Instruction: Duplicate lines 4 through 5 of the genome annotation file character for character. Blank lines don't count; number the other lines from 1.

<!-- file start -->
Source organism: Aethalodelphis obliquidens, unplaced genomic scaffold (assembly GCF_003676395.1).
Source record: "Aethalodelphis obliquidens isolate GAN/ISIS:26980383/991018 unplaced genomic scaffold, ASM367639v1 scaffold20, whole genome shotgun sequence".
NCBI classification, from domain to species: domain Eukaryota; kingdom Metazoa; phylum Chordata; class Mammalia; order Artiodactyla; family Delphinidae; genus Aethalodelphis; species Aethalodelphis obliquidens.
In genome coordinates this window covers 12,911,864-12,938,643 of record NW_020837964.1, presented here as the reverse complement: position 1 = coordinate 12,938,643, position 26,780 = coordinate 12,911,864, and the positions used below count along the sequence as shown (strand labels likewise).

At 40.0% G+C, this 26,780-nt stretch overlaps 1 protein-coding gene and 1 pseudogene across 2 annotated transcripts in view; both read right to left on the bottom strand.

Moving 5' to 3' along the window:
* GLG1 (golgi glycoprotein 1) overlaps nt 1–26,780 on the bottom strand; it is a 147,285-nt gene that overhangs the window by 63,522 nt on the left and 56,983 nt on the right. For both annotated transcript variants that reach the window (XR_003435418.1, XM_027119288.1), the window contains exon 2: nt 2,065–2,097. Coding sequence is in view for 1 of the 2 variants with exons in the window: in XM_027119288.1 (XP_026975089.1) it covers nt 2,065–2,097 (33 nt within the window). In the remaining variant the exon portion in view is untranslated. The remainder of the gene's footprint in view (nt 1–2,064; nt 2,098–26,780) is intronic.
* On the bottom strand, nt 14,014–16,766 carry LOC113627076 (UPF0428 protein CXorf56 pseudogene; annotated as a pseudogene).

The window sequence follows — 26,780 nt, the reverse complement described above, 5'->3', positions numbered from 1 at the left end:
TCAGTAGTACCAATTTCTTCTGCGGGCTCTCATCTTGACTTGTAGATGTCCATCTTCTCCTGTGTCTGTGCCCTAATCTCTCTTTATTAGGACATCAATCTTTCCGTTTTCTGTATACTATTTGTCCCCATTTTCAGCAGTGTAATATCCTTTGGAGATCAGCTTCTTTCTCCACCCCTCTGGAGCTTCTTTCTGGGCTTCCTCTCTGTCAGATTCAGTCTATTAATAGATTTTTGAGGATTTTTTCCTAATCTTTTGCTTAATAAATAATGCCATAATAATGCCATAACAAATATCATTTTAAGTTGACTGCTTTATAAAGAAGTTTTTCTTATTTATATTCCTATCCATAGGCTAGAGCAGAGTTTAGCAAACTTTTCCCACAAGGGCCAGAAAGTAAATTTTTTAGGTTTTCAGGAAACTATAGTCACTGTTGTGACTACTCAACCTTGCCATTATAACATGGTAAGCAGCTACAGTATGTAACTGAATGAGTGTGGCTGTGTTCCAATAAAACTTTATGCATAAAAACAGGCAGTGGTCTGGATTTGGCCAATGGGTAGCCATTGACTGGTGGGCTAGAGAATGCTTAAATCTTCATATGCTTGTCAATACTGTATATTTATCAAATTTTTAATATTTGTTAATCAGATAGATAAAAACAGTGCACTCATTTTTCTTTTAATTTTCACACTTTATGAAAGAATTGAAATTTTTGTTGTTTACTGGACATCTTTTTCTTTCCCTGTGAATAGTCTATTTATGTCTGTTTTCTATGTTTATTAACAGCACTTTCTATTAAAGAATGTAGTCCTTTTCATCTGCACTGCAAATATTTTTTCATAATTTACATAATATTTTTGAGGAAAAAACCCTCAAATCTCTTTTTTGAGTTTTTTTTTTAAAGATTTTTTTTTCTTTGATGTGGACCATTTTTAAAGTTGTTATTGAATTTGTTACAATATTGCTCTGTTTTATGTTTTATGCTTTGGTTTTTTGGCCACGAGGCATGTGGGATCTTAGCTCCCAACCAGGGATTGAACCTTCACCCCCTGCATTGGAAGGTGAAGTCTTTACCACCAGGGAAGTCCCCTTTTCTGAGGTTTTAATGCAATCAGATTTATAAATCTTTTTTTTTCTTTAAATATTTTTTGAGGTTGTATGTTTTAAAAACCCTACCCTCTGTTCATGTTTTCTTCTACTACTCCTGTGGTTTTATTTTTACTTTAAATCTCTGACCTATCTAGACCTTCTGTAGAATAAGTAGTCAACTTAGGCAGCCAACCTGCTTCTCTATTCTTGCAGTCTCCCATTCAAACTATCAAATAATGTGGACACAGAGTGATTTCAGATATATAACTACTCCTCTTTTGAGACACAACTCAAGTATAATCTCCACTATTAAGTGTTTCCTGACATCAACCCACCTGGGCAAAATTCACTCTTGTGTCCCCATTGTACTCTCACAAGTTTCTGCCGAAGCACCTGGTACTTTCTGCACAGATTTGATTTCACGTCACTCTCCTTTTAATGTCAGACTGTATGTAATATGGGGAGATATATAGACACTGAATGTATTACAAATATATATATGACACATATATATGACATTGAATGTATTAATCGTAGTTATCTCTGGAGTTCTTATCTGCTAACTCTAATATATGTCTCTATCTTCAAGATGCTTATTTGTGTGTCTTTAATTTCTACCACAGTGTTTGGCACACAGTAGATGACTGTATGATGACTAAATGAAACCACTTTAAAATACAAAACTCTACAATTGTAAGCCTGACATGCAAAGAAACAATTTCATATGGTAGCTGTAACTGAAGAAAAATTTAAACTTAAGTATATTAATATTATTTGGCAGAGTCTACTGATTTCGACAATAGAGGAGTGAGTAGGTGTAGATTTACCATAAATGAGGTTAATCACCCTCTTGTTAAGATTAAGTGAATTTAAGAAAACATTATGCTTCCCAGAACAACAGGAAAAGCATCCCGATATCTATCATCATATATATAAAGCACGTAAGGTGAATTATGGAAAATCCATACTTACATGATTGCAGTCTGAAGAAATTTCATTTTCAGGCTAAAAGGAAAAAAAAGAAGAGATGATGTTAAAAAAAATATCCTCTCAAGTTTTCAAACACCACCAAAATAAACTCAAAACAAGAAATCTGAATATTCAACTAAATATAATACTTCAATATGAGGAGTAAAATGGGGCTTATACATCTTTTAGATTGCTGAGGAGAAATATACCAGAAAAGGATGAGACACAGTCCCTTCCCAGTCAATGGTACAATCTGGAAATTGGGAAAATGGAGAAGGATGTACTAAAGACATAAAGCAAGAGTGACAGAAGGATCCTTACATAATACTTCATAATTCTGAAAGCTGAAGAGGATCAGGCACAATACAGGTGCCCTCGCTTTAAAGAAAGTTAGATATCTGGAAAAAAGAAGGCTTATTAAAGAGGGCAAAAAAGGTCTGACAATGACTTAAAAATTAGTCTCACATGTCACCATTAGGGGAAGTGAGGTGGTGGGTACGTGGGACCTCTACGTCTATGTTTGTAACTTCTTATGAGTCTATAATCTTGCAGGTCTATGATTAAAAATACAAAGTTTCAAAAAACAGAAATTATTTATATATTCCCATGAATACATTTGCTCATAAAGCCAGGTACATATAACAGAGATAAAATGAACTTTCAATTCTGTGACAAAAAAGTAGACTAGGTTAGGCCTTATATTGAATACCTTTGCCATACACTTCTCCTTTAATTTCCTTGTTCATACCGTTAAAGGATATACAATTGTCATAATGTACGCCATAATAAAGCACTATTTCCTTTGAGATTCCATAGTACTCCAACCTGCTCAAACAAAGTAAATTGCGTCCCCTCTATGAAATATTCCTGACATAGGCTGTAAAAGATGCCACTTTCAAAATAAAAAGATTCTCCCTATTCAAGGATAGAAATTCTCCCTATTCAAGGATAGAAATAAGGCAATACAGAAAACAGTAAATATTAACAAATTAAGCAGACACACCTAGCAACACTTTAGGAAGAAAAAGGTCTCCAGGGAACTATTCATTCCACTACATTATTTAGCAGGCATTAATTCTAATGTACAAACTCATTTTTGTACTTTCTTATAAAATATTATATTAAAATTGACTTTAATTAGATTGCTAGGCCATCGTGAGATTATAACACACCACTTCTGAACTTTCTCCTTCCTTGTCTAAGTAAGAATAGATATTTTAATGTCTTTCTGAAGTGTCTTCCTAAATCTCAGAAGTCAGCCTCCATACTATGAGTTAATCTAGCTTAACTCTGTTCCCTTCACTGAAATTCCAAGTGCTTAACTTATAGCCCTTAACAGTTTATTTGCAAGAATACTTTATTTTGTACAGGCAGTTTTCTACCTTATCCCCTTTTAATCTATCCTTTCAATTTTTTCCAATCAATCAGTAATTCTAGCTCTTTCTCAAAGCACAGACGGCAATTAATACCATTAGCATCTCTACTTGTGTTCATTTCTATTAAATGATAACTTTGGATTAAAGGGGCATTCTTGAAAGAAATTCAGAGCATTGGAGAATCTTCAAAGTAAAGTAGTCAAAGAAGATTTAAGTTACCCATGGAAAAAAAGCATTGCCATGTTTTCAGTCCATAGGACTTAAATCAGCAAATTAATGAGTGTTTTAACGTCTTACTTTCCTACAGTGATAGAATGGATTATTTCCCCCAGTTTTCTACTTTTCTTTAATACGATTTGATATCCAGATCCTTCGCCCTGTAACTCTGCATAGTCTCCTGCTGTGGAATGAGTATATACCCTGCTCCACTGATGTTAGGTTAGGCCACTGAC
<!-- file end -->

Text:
In genome coordinates this window covers 12,911,864-12,938,643 of record NW_020837964.1, presented here as the reverse complement: position 1 = coordinate 12,938,643, position 26,780 = coordinate 12,911,864, and the positions used below count along the sequence as shown (strand labels likewise).

At 40.0% G+C, this 26,780-nt stretch overlaps 1 protein-coding gene and 1 pseudogene across 2 annotated transcripts in view; both read right to left on the bottom strand.